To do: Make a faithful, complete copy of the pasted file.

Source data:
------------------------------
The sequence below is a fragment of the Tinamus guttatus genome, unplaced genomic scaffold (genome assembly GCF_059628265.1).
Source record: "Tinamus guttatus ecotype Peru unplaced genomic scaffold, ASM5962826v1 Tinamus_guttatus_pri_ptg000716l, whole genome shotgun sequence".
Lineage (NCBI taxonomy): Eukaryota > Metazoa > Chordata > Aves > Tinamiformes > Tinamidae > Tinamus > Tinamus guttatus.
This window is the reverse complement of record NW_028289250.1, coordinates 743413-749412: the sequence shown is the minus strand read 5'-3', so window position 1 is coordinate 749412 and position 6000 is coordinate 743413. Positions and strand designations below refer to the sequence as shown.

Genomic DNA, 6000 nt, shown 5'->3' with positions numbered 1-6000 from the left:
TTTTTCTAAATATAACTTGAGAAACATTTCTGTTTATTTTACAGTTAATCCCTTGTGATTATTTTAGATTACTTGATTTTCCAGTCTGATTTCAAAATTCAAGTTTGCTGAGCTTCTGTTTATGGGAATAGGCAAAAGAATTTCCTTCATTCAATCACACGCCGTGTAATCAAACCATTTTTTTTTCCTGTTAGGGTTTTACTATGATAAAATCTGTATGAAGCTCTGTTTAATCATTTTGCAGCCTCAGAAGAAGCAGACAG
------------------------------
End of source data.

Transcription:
The sequence below is a fragment of the Tinamus guttatus genome, unplaced genomic scaffold (genome assembly GCF_059628265.1).
Source record: "Tinamus guttatus ecotype Peru unplaced genomic scaffold, ASM5962826v1 Tinamus_guttatus_pri_ptg000716l, whole genome shotgun sequence".
Lineage (NCBI taxonomy): Eukaryota > Metazoa > Chordata > Aves > Tinamiformes > Tinamidae > Tinamus > Tinamus guttatus.
This window is the reverse complement of record NW_028289250.1, coordinates 743413-749412: the sequence shown is the minus strand read 5'-3', so window position 1 is coordinate 749412 and position 6000 is coordinate 743413. Positions and strand designations below refer to the sequence as shown.

Genomic DNA, 6000 nt, shown 5'->3' with positions numbered 1-6000 from the left:
TTTTTCTAAATATAACTTGAGAAACATTTCTGTTTATTTTACAGTTAATCCCTTGTGATTATTTTAGATTACTTGATTTTCCAGTCTGATTTCAAAATTCAAGTTTGCTGAGCTTCTGTTTATGGGAATAGGCAAAAGAATTTCCTTCATTCAATCACACGCCGTGTAATCAAACCATTTTTTTTTCCTGTTAGGGTTTTACTATGATAAAATCTGTATGAAGCTCTGTTTAATCATTTTGCAGCCTCAGAAGAAGCAGACAG